Kill All Pain

Kill All Pain

Picture a dark, grey, rainy day. Almost 200,000 physical therapists in the US drag themselves to work, with one mission: Kill all pain!

As patients enter the clinic, the therapists try as hard as they can to rid the patients of their pain, which would mean success. Now, it’s the end of the day. The same therapists find themselves slumped forward and exhausted – heading home after a day in the trenches. The scenario repeats day-by-day for weeks, months and years. Depressing, right?

This describes a lot of clinicians I meet on weekend seminars. This describes my colleagues and me in the early days of clinical practice. We know now: pain is a lot more complex and warrants a more comprehensive approach to make meaningful changes in our patients.

The day I found out that pain is a normal biological process aimed to protect us, it set me free. Pain is normal. Without the ability to experience pain, you wouldn’t survive very long. Now I feel much less pressure to “kill all pain” in my clinical practice. I became interested in the issues that keep the normal pain going longer than it biologically should, in coping skills and in teaching people that pain is a normal human experience. Guess what? My patients started having epiphanies and seeing pain as an informant rather than an enemy.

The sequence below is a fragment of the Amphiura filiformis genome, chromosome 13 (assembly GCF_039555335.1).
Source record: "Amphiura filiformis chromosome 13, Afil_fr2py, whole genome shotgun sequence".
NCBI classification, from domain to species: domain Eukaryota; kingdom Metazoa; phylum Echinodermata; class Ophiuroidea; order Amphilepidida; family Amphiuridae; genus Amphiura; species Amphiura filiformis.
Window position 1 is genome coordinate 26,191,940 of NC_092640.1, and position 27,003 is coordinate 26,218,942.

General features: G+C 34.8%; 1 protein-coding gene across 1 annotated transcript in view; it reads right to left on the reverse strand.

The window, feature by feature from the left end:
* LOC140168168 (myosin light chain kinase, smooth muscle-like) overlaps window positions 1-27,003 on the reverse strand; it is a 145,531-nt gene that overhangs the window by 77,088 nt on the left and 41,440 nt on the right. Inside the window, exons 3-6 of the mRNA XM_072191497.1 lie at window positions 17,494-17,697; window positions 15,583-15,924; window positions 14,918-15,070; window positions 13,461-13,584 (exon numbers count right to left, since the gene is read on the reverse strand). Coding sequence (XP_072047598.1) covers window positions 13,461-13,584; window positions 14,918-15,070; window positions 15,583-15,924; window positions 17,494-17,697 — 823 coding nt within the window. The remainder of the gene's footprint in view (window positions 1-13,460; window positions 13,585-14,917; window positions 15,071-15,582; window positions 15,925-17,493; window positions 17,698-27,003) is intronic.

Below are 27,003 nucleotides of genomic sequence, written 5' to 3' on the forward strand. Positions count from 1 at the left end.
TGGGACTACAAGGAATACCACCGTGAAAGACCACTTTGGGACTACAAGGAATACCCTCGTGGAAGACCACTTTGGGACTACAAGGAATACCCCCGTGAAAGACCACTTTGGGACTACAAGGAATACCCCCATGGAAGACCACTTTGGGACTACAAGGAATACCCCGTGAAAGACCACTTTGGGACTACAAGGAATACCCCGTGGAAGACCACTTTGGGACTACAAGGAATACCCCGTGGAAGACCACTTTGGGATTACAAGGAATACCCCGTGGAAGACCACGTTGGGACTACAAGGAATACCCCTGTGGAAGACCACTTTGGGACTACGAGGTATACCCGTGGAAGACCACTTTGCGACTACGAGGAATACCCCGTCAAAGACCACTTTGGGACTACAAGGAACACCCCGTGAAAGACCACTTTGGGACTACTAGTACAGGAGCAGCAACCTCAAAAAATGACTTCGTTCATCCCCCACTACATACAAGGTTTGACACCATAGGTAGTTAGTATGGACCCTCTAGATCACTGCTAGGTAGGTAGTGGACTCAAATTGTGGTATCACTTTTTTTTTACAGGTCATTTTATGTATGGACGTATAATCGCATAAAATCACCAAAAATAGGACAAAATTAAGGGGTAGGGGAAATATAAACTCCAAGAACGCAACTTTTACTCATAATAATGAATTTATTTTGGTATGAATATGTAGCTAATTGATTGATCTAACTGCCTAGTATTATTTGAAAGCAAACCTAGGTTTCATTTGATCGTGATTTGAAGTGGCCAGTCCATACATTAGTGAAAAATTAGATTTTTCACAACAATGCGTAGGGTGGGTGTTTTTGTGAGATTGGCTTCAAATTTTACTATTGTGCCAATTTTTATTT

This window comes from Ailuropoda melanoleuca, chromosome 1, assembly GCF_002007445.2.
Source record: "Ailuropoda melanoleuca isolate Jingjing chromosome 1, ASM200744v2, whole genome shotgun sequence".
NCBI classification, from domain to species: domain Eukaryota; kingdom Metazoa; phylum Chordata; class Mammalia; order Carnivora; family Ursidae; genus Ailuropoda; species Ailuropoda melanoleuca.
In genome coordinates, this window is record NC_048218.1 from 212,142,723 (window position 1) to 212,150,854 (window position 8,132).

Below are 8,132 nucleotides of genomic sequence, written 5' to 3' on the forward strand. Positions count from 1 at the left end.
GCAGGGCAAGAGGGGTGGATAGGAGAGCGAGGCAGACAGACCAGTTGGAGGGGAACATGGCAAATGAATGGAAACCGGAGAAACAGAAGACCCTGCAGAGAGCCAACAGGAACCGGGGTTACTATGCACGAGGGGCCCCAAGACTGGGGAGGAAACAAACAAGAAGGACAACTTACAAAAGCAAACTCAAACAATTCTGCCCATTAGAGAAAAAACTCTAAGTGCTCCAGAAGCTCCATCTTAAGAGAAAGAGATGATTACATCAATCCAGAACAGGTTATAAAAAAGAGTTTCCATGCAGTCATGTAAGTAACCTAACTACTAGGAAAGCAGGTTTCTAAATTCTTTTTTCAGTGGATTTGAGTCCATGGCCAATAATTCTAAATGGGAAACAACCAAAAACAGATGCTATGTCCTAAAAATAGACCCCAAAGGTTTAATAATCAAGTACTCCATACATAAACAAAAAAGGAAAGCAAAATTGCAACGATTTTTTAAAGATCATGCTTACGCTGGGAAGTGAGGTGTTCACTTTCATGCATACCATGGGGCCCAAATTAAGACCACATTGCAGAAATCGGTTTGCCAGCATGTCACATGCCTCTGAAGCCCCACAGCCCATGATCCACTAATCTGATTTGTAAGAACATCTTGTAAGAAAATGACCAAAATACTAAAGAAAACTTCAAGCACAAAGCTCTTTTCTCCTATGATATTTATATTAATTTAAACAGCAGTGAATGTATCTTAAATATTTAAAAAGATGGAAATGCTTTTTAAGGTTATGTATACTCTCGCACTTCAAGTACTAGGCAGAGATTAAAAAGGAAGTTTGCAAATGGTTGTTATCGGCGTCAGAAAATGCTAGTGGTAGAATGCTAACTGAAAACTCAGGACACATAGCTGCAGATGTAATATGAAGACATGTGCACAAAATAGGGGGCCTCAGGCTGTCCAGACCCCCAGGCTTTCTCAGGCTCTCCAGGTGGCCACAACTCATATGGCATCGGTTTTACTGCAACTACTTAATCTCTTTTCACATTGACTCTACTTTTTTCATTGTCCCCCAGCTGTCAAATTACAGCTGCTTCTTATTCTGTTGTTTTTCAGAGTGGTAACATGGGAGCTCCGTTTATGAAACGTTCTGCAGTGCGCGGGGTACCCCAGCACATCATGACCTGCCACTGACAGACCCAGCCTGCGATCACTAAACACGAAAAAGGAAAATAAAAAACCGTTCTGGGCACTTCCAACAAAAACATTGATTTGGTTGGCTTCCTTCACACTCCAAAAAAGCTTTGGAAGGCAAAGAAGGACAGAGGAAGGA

For example, their perception of low back pain (LBP) could shift from “Cold air is toxic to the human body!” to “An ion channel (sensor) is telling me it’s cold out and a sweater would be a wise choice.” Let’s reflect on this. If we convinced the world that LBP is a normal experience that most of us get, and it’s not really a big deal, we would instantly rectify the health care deficit in the US. LBP is simply the common cold of the musculoskeletal system.

Pain is normal, but suffering and disability needn’t be. Accepting pain as normal has transformed my clinical practice from dragging myself to work trying to “fix pain” to helping people deal with pain and move them to a better place – through pacing, graded exposure, and goal-setting. Countless patients have transformed their pain right after understanding this simple concept. Pain is normal, but living in pain isn’t – and there are a lot of ways we can help those in pain.